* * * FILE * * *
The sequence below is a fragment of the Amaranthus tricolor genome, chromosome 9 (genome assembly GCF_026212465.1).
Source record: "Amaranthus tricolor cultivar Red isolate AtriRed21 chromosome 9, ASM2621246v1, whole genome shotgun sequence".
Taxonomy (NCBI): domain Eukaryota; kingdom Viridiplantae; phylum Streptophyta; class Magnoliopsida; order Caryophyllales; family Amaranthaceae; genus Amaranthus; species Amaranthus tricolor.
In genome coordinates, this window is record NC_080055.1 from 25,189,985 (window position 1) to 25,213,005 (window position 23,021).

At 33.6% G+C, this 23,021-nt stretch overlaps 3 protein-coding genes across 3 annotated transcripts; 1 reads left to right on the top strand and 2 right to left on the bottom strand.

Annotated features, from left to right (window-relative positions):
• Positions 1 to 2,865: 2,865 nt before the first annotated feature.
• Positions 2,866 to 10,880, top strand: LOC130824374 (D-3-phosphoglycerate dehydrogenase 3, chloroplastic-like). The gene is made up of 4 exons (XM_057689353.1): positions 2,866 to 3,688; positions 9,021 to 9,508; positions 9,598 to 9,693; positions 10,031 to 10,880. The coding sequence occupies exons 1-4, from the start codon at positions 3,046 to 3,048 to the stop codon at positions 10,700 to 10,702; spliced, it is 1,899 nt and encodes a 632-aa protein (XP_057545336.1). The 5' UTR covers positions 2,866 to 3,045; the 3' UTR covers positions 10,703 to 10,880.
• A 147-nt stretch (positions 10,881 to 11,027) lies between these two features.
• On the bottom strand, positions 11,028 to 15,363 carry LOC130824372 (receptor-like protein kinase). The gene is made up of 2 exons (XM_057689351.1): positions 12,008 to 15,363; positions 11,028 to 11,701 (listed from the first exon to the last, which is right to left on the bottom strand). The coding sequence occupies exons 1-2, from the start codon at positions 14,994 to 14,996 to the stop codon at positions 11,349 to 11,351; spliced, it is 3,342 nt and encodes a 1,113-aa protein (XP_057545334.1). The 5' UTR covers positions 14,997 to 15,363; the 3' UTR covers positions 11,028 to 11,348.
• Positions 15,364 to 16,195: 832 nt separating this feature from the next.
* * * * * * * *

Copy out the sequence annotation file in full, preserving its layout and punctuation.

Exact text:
The sequence below is a fragment of the Amaranthus tricolor genome, chromosome 9 (genome assembly GCF_026212465.1).
Source record: "Amaranthus tricolor cultivar Red isolate AtriRed21 chromosome 9, ASM2621246v1, whole genome shotgun sequence".
Taxonomy (NCBI): domain Eukaryota; kingdom Viridiplantae; phylum Streptophyta; class Magnoliopsida; order Caryophyllales; family Amaranthaceae; genus Amaranthus; species Amaranthus tricolor.
In genome coordinates, this window is record NC_080055.1 from 25,189,985 (window position 1) to 25,213,005 (window position 23,021).

At 33.6% G+C, this 23,021-nt stretch overlaps 3 protein-coding genes across 3 annotated transcripts; 1 reads left to right on the top strand and 2 right to left on the bottom strand.

Annotated features, from left to right (window-relative positions):
• Positions 1 to 2,865: 2,865 nt before the first annotated feature.
• Positions 2,866 to 10,880, top strand: LOC130824374 (D-3-phosphoglycerate dehydrogenase 3, chloroplastic-like). The gene is made up of 4 exons (XM_057689353.1): positions 2,866 to 3,688; positions 9,021 to 9,508; positions 9,598 to 9,693; positions 10,031 to 10,880. The coding sequence occupies exons 1-4, from the start codon at positions 3,046 to 3,048 to the stop codon at positions 10,700 to 10,702; spliced, it is 1,899 nt and encodes a 632-aa protein (XP_057545336.1). The 5' UTR covers positions 2,866 to 3,045; the 3' UTR covers positions 10,703 to 10,880.
• A 147-nt stretch (positions 10,881 to 11,027) lies between these two features.
• On the bottom strand, positions 11,028 to 15,363 carry LOC130824372 (receptor-like protein kinase). The gene is made up of 2 exons (XM_057689351.1): positions 12,008 to 15,363; positions 11,028 to 11,701 (listed from the first exon to the last, which is right to left on the bottom strand). The coding sequence occupies exons 1-2, from the start codon at positions 14,994 to 14,996 to the stop codon at positions 11,349 to 11,351; spliced, it is 3,342 nt and encodes a 1,113-aa protein (XP_057545334.1). The 5' UTR covers positions 14,997 to 15,363; the 3' UTR covers positions 11,028 to 11,348.
• Positions 15,364 to 16,195: 832 nt separating this feature from the next.